Moline Memories - MHS 66 Friends

Saturday, February 21, 2015

Michael Blaser, MHS 65, Famous Military and Marine Artist

Michael Blaser's website shows how versatile he is
how talented in his depictions of boats and ships.


Greg McCluskey:
Marine Veteran, Michael Blaser, painted this cover for us. He is a member of VVA Quad CitiesChapter 299.

Peggy Taylor:
Michael Blaser is an amazing artist from the Quad Cities. I am honored to have been a classmate of his class of 1965 Moline HS. He is known for great marine works.

So, now you have seen a cross section of what I have done with my life and talents. I hope it pleases your profile of what is good in the painted arts. I have painted river ports, riverboats, deep water ports and ocean going vessels all my life. In the last few years I've been working on commissions from patrons who like how I handle a brush. I may have an insight that just may create an itch for the collector that only I can scratch. If I collected art I would want to work with an artist that had a defined passion to do a certain thing. I'd give him the money he needs, then stand back and watch him go that extra mile. Often, people pay me to paint what they want. This works to a certain level, but my finest works come from an idea that I am on fire to paint. If you'll take the time to read on I think that fire will warm your imagination and hopefully you will call me and then we can talk over in detail about why I have this particular fire to paint.

When you really look at a painting, you can see through the minds eye of the painter. On the same level creative writers craft an image that frees your imagination and places you inside a literary art work so fresh that you feel the warmth of the sun or smell the breeze blowing over the river. The art collector, the reader and the historian spend lifetimes looking for the treasures scattered among the weeds of the ages. Such an American treasure was Captain Frederick Way Jr. He was a unique American riverboat captain, writer and historian. I have excerpted for you just in one paragraph he wrote about a steamboat named the QUEEN CITY. She ran the Ohio river during the first third of the 20th Century. I would like you to read this and stay with me while I tie the threads into a fine rope for you.

"Your scribe fell for the wiles of the QUEEN CITY in 1911 standing in the forward end of the cabin gazing aft at her multitude of repititions; repitition of doors, of shining brass oil lamps in their swinging brackets, of overhead lights coming from twined oak leaves of metal, of chairs soldiered in parade, and her dining tables the same way - all of these things as trim as West Point cadets, sweeping in a dip downward to the mid-ship gangways, then up again to the immense mirror in the distance - an unbelievable distance - twice as wonderful as anything military; a person could wear out his eyes looking for a single straight line; there wasn't one anywhere; all was cadence and curve, an immense arc. A lady at the grand piano played. She sang in a dusky voice "Oh Beautiful Lady" and "Chocolate Soldier." She had too much powder and paint for my mother's standards, but I thought she was a blessed angel, and shall expect all honest angels to resemble her in the Hereafter. I was 10 years old when this indelible tattoo creased my imagination. The QUEEN CITY did this to adults as well, so I learned later".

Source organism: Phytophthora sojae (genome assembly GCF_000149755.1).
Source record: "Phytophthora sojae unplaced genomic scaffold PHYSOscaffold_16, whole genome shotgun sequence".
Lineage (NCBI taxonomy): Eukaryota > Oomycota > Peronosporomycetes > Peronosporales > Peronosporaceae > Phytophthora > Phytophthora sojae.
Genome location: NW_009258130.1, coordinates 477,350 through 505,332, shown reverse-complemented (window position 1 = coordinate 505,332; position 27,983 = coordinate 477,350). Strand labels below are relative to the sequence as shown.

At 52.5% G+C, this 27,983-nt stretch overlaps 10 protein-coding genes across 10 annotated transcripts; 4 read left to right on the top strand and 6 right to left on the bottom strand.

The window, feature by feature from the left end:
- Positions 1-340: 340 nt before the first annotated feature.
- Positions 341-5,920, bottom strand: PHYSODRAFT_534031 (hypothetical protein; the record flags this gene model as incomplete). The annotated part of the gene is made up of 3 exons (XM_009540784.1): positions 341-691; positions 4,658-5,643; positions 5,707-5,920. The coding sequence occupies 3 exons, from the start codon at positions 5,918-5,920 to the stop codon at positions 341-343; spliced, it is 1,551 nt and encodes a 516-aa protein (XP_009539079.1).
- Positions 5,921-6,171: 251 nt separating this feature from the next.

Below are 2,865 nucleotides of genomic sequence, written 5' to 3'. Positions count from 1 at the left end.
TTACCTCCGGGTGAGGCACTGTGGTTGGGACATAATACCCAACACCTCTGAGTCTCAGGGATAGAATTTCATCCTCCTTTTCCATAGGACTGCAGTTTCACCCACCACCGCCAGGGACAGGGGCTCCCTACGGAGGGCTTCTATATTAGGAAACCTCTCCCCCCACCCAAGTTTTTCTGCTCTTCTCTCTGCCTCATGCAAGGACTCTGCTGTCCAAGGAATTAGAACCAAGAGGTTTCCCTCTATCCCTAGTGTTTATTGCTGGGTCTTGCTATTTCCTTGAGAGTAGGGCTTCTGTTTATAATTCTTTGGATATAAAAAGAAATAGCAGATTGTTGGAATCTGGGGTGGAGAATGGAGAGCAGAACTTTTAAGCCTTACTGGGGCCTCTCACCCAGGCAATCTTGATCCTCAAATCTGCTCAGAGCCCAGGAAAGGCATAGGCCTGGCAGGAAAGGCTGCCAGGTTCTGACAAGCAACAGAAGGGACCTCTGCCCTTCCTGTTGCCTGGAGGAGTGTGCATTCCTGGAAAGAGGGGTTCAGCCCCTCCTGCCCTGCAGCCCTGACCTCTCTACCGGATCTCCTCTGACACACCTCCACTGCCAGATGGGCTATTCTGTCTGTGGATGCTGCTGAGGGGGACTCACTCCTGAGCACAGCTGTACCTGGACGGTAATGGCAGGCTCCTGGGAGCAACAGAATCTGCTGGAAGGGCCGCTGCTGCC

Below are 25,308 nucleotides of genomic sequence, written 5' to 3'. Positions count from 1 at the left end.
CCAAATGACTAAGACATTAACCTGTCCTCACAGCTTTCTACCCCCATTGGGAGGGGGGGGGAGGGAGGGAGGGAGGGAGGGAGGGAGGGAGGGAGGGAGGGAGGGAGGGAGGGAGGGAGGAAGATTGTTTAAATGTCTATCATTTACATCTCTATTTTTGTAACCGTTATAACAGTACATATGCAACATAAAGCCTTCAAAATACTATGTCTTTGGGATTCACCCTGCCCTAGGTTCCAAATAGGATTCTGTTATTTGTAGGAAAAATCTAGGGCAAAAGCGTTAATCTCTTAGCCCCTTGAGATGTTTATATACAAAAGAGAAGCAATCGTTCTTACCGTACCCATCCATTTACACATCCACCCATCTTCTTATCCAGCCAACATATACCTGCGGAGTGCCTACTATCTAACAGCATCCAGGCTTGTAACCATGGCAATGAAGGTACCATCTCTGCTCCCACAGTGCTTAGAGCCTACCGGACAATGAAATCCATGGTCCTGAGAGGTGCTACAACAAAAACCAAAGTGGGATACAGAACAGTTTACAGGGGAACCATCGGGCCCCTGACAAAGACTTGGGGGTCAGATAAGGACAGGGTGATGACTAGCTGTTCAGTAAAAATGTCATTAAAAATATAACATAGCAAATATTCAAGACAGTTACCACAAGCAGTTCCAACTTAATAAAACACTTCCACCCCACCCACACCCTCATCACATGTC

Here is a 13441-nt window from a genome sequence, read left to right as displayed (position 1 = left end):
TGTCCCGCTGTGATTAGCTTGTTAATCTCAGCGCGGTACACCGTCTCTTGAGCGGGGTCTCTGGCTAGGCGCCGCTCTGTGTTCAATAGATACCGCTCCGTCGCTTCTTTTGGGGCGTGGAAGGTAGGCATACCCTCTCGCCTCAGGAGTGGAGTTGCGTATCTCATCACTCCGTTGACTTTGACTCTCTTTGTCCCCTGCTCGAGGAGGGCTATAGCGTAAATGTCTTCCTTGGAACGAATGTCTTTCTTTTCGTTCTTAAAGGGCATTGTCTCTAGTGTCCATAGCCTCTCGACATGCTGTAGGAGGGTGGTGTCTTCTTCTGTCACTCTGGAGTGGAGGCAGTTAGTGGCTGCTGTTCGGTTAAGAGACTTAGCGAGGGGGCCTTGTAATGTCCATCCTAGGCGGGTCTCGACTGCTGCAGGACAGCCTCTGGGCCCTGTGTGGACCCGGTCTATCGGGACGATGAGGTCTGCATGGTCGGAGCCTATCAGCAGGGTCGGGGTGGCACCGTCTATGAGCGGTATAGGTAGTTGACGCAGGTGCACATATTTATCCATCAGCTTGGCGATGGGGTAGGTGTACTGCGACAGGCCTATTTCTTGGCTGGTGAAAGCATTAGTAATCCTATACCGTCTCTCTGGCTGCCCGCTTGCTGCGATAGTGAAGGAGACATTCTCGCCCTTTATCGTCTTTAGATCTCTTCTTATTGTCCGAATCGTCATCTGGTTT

There are literary pearls among his books that exhibit the wisdom of a man who stood the deck then had the intellectual depth to record these experiences in his own words for us. He left us an image of America that has passed to the ages. I knew Cap Way at the end of his life. By then he was bent over and small. His hands were twisted from arthritis. We talked of the usual things but he looked at me once, over his little reader glasses, his eyes kind of lit up and said to me quite out of context that I had a "part to play down the road". Now I think I understand what he had in mind and here is where the three threads come together to make a fine rope.


An Artist’s Salute

Fran Riley Feature: Bettendorf’s Michael Blaser is recognized nationally for his maritime art. He's also accomplished in military art.

What many people might not realize is Blaser paints military art. One of his paintings  is on the most recent cover of the VVA Veteran Magazine. The magazine is a tribute to Vietnam Veterans.
Blaser’s work features Army General Creighton Abrams and Navy Admiral Elmo Zumwalt. They formed a coordinated effort to thwart the enemy along rivers in Vietnam. Blaser’s work has appeared twice on the Veteran Magazine cover. Michael served for two years in the Marines.

He also did a montage honoring  his high school friend Army Master Sergeant John F. Baker. Baker attended Moline High and received the Medal of Honor for his heroism during the Vietnam War.
Blaser also builds and paints model ships. He especially likes Navy ships because of how much they meant to our country’s success and survival.

An artist’s military salute! A tribute to the men and women who defend our freedom!